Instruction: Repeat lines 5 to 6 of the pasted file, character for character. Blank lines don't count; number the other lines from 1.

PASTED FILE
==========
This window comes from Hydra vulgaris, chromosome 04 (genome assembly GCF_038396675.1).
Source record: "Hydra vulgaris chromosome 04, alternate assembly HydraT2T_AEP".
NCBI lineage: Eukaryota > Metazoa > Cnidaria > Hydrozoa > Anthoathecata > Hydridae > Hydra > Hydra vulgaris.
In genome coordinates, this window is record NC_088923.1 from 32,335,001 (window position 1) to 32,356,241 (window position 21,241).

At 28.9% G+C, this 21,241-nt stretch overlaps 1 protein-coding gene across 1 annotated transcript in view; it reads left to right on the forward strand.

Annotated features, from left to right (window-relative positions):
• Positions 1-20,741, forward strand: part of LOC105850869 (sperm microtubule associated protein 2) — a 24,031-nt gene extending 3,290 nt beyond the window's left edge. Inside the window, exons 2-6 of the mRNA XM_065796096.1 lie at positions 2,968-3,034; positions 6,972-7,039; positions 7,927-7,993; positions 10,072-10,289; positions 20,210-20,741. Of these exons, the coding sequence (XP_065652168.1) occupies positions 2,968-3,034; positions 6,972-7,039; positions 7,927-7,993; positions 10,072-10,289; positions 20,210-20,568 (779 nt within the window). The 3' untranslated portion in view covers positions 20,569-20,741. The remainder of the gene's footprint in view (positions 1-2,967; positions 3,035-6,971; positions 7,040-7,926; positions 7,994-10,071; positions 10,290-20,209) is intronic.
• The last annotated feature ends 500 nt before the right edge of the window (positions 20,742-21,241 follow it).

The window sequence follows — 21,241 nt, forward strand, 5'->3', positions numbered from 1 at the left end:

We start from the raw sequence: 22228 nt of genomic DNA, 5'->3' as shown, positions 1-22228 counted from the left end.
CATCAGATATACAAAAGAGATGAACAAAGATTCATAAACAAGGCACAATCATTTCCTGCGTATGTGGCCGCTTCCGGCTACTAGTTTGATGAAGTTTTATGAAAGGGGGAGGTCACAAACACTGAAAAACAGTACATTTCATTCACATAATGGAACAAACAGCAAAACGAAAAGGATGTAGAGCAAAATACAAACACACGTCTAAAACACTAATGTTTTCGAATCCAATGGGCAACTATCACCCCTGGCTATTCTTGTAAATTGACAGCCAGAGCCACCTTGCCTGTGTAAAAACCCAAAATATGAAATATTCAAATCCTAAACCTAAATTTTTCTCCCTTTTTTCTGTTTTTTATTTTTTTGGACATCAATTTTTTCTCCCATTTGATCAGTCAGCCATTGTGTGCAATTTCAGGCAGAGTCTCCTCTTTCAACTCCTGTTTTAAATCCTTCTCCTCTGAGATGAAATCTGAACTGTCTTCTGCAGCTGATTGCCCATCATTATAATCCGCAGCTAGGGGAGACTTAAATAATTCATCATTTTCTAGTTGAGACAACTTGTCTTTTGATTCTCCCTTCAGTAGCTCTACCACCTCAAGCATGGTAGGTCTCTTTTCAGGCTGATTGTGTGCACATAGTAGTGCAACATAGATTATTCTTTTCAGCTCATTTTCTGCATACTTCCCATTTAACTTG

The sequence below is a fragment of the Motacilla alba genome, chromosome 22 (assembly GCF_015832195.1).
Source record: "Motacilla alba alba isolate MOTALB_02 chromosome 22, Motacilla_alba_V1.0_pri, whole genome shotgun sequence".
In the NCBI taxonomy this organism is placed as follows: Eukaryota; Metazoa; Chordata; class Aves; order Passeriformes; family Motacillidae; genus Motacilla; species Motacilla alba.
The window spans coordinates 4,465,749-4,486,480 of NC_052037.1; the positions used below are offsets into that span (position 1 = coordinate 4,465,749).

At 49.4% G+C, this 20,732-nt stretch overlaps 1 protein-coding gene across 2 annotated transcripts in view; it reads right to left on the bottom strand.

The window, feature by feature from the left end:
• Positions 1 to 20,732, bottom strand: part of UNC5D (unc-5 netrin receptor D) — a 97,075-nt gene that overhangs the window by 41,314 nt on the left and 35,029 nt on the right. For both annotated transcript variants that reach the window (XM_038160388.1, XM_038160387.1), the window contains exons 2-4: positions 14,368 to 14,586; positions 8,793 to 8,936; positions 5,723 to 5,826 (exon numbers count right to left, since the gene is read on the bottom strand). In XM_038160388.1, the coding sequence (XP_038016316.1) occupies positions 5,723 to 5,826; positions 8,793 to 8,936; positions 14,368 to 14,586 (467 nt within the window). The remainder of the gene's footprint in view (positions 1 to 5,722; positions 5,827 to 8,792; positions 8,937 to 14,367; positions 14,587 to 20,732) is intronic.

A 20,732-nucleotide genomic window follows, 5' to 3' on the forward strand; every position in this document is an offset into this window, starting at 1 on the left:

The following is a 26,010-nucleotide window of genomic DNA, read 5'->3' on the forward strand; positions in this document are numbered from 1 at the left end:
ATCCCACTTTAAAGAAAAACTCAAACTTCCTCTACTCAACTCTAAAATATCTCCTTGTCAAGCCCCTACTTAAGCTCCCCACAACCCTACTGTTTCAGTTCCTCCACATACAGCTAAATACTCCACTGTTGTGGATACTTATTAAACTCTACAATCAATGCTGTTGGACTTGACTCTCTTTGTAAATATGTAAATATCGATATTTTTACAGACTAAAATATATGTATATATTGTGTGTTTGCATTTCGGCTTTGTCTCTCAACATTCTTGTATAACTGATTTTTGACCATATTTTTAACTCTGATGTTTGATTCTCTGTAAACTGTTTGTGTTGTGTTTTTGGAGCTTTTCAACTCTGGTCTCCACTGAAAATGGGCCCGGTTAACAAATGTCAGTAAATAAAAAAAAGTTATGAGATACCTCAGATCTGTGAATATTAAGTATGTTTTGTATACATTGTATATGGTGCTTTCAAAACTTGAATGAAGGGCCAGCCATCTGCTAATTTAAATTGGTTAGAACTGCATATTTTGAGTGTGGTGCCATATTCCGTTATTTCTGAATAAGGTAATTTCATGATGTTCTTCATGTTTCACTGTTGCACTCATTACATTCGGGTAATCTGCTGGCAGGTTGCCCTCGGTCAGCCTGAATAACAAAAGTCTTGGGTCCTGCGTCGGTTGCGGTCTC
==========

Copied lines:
At 28.9% G+C, this 21,241-nt stretch overlaps 1 protein-coding gene across 1 annotated transcript in view; it reads left to right on the forward strand.

Annotated features, from left to right (window-relative positions):